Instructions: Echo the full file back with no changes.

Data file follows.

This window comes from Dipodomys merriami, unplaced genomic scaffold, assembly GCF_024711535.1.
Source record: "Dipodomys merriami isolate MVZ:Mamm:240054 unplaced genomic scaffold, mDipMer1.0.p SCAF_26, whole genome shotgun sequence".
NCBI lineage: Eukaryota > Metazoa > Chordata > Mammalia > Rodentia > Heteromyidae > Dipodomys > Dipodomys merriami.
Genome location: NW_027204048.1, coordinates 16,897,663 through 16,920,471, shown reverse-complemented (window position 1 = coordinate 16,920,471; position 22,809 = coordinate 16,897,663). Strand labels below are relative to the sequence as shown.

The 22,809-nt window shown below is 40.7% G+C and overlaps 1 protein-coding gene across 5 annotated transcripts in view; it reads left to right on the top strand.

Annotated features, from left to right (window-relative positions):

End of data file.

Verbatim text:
This window comes from Dipodomys merriami, unplaced genomic scaffold, assembly GCF_024711535.1.
Source record: "Dipodomys merriami isolate MVZ:Mamm:240054 unplaced genomic scaffold, mDipMer1.0.p SCAF_26, whole genome shotgun sequence".
NCBI lineage: Eukaryota > Metazoa > Chordata > Mammalia > Rodentia > Heteromyidae > Dipodomys > Dipodomys merriami.
Genome location: NW_027204048.1, coordinates 16,897,663 through 16,920,471, shown reverse-complemented (window position 1 = coordinate 16,920,471; position 22,809 = coordinate 16,897,663). Strand labels below are relative to the sequence as shown.

The 22,809-nt window shown below is 40.7% G+C and overlaps 1 protein-coding gene across 5 annotated transcripts in view; it reads left to right on the top strand.

Annotated features, from left to right (window-relative positions):